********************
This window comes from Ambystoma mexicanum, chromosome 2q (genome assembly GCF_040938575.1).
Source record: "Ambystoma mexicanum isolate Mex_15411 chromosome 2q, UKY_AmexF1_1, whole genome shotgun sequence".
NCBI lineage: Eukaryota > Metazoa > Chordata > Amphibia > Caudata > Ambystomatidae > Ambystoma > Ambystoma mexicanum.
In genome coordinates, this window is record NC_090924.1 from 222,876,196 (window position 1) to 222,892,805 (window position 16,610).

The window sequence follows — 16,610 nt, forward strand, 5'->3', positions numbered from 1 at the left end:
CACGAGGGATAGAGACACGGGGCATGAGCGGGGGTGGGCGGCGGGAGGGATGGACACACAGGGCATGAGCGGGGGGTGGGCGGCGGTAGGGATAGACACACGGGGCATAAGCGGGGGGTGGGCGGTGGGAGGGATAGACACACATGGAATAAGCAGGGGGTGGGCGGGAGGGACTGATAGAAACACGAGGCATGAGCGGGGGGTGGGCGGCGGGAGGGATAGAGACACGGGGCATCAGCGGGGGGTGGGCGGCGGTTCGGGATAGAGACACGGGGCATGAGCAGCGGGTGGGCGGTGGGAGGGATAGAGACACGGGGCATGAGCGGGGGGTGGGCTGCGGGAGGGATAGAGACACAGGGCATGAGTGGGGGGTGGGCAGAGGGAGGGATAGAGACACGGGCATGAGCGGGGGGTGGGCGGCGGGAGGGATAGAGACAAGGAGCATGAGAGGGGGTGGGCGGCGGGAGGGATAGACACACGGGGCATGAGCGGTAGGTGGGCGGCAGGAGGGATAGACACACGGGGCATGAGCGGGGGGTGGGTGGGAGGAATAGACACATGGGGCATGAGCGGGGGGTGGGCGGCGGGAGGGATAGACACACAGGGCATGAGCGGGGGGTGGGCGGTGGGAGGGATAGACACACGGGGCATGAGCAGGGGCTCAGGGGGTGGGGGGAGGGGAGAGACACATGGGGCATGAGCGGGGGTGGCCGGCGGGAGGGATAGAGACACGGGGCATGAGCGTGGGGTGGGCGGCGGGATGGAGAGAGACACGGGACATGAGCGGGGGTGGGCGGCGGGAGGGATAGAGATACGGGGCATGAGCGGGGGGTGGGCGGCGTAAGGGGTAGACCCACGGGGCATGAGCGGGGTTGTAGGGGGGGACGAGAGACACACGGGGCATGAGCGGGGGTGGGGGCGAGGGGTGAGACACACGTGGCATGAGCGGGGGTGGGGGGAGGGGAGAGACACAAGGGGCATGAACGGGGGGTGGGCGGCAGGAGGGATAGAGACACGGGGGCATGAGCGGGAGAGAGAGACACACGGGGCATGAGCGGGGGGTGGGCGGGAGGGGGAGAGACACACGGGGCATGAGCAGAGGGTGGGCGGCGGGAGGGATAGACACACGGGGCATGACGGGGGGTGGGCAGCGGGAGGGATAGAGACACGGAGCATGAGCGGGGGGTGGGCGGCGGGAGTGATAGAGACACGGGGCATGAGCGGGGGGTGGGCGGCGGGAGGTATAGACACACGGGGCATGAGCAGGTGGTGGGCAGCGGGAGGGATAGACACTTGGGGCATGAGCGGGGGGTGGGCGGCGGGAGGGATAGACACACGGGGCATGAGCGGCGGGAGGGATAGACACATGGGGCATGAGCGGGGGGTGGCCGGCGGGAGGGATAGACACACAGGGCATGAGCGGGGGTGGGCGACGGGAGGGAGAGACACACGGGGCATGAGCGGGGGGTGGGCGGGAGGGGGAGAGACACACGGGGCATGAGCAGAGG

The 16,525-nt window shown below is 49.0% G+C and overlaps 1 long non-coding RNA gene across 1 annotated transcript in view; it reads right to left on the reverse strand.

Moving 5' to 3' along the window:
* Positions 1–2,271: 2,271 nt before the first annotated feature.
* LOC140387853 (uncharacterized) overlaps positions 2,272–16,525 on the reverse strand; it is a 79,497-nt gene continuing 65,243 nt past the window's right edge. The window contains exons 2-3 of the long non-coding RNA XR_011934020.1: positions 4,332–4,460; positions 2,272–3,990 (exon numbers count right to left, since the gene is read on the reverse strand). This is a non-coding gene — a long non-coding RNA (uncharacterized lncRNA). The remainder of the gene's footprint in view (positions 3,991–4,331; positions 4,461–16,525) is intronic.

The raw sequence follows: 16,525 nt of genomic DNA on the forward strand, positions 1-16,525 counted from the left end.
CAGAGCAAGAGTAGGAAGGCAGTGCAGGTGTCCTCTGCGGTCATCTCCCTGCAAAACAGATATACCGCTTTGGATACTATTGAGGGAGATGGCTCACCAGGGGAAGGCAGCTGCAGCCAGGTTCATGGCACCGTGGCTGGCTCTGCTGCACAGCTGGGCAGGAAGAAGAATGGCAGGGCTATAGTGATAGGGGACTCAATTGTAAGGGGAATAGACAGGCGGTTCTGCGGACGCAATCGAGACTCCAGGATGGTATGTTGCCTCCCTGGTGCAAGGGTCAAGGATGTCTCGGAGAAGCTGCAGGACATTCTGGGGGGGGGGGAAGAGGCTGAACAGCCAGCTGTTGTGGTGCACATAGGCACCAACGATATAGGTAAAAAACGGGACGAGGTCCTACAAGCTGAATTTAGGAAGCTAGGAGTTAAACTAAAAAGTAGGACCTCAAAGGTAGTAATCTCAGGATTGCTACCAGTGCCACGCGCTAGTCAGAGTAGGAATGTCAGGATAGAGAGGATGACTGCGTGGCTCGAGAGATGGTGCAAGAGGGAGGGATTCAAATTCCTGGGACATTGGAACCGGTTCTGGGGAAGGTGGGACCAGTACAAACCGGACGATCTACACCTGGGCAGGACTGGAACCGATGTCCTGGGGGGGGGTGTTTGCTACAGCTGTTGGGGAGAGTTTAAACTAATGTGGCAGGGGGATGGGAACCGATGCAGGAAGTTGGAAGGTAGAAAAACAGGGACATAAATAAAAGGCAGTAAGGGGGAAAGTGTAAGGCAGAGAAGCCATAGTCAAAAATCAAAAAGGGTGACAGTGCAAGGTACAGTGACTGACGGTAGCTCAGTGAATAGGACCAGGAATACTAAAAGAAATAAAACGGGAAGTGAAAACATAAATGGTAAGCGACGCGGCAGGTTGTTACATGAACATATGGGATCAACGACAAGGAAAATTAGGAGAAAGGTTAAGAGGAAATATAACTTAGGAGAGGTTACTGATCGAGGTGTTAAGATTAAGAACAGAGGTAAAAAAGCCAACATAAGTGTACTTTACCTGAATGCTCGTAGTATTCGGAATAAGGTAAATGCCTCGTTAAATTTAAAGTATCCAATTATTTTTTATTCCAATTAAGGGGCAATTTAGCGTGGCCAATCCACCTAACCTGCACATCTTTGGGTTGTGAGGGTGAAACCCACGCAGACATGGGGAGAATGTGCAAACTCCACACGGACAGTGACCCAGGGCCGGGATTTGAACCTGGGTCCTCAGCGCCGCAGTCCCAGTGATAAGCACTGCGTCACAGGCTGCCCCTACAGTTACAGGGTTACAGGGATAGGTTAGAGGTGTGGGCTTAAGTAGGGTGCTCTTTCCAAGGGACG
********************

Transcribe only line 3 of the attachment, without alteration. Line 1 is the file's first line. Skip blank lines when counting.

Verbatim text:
NCBI lineage: Eukaryota > Metazoa > Chordata > Amphibia > Caudata > Ambystomatidae > Ambystoma > Ambystoma mexicanum.